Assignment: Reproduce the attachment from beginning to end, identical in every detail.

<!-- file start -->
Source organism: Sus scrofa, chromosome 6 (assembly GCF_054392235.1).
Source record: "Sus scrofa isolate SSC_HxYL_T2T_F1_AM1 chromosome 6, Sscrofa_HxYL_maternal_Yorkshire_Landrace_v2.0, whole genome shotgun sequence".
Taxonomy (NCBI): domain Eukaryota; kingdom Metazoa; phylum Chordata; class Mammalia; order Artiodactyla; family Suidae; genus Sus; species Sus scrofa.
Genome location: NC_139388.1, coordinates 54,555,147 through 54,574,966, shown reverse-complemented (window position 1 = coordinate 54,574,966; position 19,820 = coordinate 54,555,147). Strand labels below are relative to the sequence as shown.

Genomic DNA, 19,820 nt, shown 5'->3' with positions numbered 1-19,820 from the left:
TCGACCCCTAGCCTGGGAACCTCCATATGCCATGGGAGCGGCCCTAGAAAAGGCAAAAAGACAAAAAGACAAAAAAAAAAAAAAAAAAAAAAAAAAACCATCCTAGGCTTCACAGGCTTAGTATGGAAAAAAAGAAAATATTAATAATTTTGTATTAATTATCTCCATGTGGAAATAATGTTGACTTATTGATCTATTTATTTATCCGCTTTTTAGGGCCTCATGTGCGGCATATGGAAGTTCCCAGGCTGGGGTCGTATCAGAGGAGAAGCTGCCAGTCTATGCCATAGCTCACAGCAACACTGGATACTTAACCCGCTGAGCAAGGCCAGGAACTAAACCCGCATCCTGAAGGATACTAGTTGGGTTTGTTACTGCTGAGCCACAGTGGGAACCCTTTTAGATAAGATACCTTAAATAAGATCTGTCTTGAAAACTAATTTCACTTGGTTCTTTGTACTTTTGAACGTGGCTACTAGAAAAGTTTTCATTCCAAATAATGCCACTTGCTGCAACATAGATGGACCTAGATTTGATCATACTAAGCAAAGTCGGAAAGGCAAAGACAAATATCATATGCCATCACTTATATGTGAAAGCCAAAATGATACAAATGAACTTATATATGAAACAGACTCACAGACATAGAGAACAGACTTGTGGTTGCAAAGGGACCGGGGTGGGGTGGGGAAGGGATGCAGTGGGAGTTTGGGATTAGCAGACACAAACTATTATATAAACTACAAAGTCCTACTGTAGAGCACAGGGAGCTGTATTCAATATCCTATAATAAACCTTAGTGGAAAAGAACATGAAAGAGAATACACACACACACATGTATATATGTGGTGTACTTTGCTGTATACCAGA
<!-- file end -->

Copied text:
Source organism: Sus scrofa, chromosome 6 (assembly GCF_054392235.1).
Source record: "Sus scrofa isolate SSC_HxYL_T2T_F1_AM1 chromosome 6, Sscrofa_HxYL_maternal_Yorkshire_Landrace_v2.0, whole genome shotgun sequence".
Taxonomy (NCBI): domain Eukaryota; kingdom Metazoa; phylum Chordata; class Mammalia; order Artiodactyla; family Suidae; genus Sus; species Sus scrofa.
Genome location: NC_139388.1, coordinates 54,555,147 through 54,574,966, shown reverse-complemented (window position 1 = coordinate 54,574,966; position 19,820 = coordinate 54,555,147). Strand labels below are relative to the sequence as shown.

Genomic DNA, 19,820 nt, shown 5'->3' with positions numbered 1-19,820 from the left:
TCGACCCCTAGCCTGGGAACCTCCATATGCCATGGGAGCGGCCCTAGAAAAGGCAAAAAGACAAAAAGACAAAAAAAAAAAAAAAAAAAAAAAAAAACCATCCTAGGCTTCACAGGCTTAGTATGGAAAAAAAGAAAATATTAATAATTTTGTATTAATTATCTCCATGTGGAAATAATGTTGACTTATTGATCTATTTATTTATCCGCTTTTTAGGGCCTCATGTGCGGCATATGGAAGTTCCCAGGCTGGGGTCGTATCAGAGGAGAAGCTGCCAGTCTATGCCATAGCTCACAGCAACACTGGATACTTAACCCGCTGAGCAAGGCCAGGAACTAAACCCGCATCCTGAAGGATACTAGTTGGGTTTGTTACTGCTGAGCCACAGTGGGAACCCTTTTAGATAAGATACCTTAAATAAGATCTGTCTTGAAAACTAATTTCACTTGGTTCTTTGTACTTTTGAACGTGGCTACTAGAAAAGTTTTCATTCCAAATAATGCCACTTGCTGCAACATAGATGGACCTAGATTTGATCATACTAAGCAAAGTCGGAAAGGCAAAGACAAATATCATATGCCATCACTTATATGTGAAAGCCAAAATGATACAAATGAACTTATATATGAAACAGACTCACAGACATAGAGAACAGACTTGTGGTTGCAAAGGGACCGGGGTGGGGTGGGGAAGGGATGCAGTGGGAGTTTGGGATTAGCAGACACAAACTATTATATAAACTACAAAGTCCTACTGTAGAGCACAGGGAGCTGTATTCAATATCCTATAATAAACCTTAGTGGAAAAGAACATGAAAGAGAATACACACACACACATGTATATATGTGGTGTACTTTGCTGTATACCAGA